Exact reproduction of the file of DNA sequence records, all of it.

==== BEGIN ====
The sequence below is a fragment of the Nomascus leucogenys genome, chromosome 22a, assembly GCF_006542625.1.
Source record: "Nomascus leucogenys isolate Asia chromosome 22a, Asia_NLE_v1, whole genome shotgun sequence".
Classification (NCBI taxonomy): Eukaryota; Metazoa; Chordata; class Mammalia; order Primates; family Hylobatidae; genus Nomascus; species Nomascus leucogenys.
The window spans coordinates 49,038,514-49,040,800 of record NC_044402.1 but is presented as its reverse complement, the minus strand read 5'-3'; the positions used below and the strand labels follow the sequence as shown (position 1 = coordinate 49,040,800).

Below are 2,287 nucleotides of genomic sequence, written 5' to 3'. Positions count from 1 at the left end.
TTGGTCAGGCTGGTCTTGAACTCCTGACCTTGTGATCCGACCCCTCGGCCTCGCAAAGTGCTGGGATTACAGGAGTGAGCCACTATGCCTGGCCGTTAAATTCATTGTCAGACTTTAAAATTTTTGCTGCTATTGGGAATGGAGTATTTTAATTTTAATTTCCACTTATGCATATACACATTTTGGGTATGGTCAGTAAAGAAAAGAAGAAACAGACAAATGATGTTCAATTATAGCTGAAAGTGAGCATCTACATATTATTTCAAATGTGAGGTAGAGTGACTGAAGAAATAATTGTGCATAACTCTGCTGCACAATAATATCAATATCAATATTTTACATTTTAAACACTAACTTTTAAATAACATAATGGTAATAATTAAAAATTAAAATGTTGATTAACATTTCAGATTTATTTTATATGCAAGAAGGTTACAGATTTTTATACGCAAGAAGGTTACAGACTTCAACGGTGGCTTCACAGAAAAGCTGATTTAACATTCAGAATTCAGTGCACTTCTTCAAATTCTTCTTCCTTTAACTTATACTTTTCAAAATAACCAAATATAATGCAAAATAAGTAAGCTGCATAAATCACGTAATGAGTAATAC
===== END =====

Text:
The sequence below is a fragment of the Nomascus leucogenys genome, chromosome 22a, assembly GCF_006542625.1.
Source record: "Nomascus leucogenys isolate Asia chromosome 22a, Asia_NLE_v1, whole genome shotgun sequence".
Classification (NCBI taxonomy): Eukaryota; Metazoa; Chordata; class Mammalia; order Primates; family Hylobatidae; genus Nomascus; species Nomascus leucogenys.
The window spans coordinates 49,038,514-49,040,800 of record NC_044402.1 but is presented as its reverse complement, the minus strand read 5'-3'; the positions used below and the strand labels follow the sequence as shown (position 1 = coordinate 49,040,800).

Below are 2,287 nucleotides of genomic sequence, written 5' to 3'. Positions count from 1 at the left end.
TTGGTCAGGCTGGTCTTGAACTCCTGACCTTGTGATCCGACCCCTCGGCCTCGCAAAGTGCTGGGATTACAGGAGTGAGCCACTATGCCTGGCCGTTAAATTCATTGTCAGACTTTAAAATTTTTGCTGCTATTGGGAATGGAGTATTTTAATTTTAATTTCCACTTATGCATATACACATTTTGGGTATGGTCAGTAAAGAAAAGAAGAAACAGACAAATGATGTTCAATTATAGCTGAAAGTGAGCATCTACATATTATTTCAAATGTGAGGTAGAGTGACTGAAGAAATAATTGTGCATAACTCTGCTGCACAATAATATCAATATCAATATTTTACATTTTAAACACTAACTTTTAAATAACATAATGGTAATAATTAAAAATTAAAATGTTGATTAACATTTCAGATTTATTTTATATGCAAGAAGGTTACAGATTTTTATACGCAAGAAGGTTACAGACTTCAACGGTGGCTTCACAGAAAAGCTGATTTAACATTCAGAATTCAGTGCACTTCTTCAAATTCTTCTTCCTTTAACTTATACTTTTCAAAATAACCAAATATAATGCAAAATAAGTAAGCTGCATAAATCACGTAATGAGTAATAC